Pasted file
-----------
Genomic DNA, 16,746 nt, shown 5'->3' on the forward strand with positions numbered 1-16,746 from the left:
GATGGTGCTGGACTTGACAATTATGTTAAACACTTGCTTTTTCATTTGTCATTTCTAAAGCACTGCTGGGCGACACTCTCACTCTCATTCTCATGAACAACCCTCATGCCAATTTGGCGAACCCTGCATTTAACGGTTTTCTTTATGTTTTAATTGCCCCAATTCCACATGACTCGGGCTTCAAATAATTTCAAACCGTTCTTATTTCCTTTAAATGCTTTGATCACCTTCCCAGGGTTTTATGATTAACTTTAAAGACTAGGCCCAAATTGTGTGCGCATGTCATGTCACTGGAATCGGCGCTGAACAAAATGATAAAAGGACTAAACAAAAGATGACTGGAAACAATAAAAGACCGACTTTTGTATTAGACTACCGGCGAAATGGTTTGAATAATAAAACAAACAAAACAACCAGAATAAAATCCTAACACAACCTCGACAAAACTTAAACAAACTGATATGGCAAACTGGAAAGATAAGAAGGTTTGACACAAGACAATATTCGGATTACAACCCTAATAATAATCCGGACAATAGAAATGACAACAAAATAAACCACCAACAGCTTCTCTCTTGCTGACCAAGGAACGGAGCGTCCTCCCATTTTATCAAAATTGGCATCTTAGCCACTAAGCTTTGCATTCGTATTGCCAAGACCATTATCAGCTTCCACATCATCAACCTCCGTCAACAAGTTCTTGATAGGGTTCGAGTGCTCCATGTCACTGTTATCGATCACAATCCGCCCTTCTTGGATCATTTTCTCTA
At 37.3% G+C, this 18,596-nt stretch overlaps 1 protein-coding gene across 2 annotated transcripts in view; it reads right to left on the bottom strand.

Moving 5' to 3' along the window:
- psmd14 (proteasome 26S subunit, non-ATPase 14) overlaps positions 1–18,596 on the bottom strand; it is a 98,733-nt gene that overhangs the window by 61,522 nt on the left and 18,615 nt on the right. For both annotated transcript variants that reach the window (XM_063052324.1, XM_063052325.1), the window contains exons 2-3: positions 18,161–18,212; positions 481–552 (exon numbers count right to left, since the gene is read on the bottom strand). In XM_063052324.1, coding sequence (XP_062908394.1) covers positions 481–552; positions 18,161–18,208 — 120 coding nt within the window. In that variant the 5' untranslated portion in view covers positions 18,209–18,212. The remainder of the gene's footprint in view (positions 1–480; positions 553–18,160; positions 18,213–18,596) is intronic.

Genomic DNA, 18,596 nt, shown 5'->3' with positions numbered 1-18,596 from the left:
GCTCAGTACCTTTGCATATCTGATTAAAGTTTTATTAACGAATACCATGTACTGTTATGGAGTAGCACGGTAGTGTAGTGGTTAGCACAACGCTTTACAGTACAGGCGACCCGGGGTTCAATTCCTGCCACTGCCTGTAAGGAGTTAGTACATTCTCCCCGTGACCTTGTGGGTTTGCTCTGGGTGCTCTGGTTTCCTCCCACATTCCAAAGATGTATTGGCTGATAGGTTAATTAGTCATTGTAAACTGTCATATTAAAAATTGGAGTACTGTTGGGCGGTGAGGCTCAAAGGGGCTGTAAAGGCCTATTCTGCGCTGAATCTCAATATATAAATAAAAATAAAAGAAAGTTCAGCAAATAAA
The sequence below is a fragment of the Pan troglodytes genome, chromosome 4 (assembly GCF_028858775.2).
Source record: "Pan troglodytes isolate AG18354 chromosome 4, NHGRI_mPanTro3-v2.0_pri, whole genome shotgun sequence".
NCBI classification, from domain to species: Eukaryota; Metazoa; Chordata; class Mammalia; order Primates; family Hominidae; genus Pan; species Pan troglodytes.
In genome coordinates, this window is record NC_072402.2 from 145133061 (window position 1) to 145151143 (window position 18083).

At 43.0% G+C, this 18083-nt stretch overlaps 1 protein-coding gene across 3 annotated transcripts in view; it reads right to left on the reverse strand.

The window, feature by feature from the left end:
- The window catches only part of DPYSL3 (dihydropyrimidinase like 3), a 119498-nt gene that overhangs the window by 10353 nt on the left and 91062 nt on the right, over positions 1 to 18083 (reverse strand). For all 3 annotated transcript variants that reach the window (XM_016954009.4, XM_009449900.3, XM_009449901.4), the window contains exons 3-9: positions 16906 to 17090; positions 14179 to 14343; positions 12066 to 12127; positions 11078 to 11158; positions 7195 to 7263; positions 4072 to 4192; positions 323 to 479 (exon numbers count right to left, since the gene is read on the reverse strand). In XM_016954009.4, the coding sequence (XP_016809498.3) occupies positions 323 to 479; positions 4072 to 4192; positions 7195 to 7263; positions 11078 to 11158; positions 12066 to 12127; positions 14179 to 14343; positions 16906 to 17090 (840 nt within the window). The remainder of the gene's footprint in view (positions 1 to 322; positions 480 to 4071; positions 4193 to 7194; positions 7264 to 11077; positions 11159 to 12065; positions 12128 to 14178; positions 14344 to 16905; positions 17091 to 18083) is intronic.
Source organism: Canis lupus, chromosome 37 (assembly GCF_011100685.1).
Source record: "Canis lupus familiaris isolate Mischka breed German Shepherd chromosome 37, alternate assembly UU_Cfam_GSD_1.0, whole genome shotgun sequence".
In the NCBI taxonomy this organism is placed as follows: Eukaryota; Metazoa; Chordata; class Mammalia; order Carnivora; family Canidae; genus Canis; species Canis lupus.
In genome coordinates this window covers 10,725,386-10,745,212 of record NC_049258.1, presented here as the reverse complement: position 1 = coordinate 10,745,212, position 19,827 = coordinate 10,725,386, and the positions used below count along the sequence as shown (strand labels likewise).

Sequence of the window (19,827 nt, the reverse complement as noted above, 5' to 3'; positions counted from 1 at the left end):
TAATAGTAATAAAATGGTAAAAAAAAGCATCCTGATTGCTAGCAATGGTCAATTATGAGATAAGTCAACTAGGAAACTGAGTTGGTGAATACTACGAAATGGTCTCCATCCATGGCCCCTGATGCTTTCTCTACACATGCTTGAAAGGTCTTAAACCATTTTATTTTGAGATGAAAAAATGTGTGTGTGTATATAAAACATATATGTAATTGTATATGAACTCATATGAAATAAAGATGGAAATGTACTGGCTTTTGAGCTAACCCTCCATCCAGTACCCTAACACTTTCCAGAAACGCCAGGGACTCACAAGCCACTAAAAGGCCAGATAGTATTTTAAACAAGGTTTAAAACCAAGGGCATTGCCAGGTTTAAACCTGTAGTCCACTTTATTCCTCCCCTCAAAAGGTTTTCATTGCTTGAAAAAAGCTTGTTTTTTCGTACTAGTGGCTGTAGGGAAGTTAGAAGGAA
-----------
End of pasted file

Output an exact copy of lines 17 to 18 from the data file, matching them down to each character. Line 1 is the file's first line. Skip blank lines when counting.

In the NCBI taxonomy this organism is placed as follows: Eukaryota; Metazoa; Chordata; class Mammalia; order Carnivora; family Canidae; genus Canis; species Canis lupus.
In genome coordinates this window covers 10,725,386-10,745,212 of record NC_049258.1, presented here as the reverse complement: position 1 = coordinate 10,745,212, position 19,827 = coordinate 10,725,386, and the positions used below count along the sequence as shown (strand labels likewise).